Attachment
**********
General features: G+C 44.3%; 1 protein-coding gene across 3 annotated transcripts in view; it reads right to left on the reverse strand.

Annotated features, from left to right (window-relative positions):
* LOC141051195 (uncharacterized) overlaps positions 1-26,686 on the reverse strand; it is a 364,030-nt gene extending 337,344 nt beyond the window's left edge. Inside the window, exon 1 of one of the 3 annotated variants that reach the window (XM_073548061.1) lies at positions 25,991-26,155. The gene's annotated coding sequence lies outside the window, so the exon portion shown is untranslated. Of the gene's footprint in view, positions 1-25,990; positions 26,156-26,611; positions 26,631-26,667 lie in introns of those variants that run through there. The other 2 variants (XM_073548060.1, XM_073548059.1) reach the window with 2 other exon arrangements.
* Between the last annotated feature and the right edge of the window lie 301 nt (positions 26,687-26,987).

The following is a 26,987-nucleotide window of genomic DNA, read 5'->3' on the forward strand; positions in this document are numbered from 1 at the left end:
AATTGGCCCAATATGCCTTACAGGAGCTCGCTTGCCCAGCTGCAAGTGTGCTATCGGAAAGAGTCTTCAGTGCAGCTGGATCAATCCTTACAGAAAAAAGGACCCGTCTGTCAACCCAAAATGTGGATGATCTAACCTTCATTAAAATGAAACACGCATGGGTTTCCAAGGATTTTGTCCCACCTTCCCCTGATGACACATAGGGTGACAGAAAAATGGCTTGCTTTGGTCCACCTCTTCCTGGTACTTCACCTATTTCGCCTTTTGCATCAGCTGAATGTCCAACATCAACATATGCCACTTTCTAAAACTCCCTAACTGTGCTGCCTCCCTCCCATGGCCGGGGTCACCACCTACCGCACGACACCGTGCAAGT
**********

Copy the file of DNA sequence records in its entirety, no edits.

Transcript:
General features: G+C 44.3%; 1 protein-coding gene across 3 annotated transcripts in view; it reads right to left on the reverse strand.

Annotated features, from left to right (window-relative positions):
* LOC141051195 (uncharacterized) overlaps positions 1-26,686 on the reverse strand; it is a 364,030-nt gene extending 337,344 nt beyond the window's left edge. Inside the window, exon 1 of one of the 3 annotated variants that reach the window (XM_073548061.1) lies at positions 25,991-26,155. The gene's annotated coding sequence lies outside the window, so the exon portion shown is untranslated. Of the gene's footprint in view, positions 1-25,990; positions 26,156-26,611; positions 26,631-26,667 lie in introns of those variants that run through there. The other 2 variants (XM_073548060.1, XM_073548059.1) reach the window with 2 other exon arrangements.
* Between the last annotated feature and the right edge of the window lie 301 nt (positions 26,687-26,987).

The following is a 26,987-nucleotide window of genomic DNA, read 5'->3' on the forward strand; positions in this document are numbered from 1 at the left end:
AATTGGCCCAATATGCCTTACAGGAGCTCGCTTGCCCAGCTGCAAGTGTGCTATCGGAAAGAGTCTTCAGTGCAGCTGGATCAATCCTTACAGAAAAAAGGACCCGTCTGTCAACCCAAAATGTGGATGATCTAACCTTCATTAAAATGAAACACGCATGGGTTTCCAAGGATTTTGTCCCACCTTCCCCTGATGACACATAGGGTGACAGAAAAATGGCTTGCTTTGGTCCACCTCTTCCTGGTACTTCACCTATTTCGCCTTTTGCATCAGCTGAATGTCCAACATCAACATATGCCACTTTCTAAAACTCCCTAACTGTGCTGCCTCCCTCCCATGGCCGGGGTCACCACCTACCGCACGACACCGTGCAAGT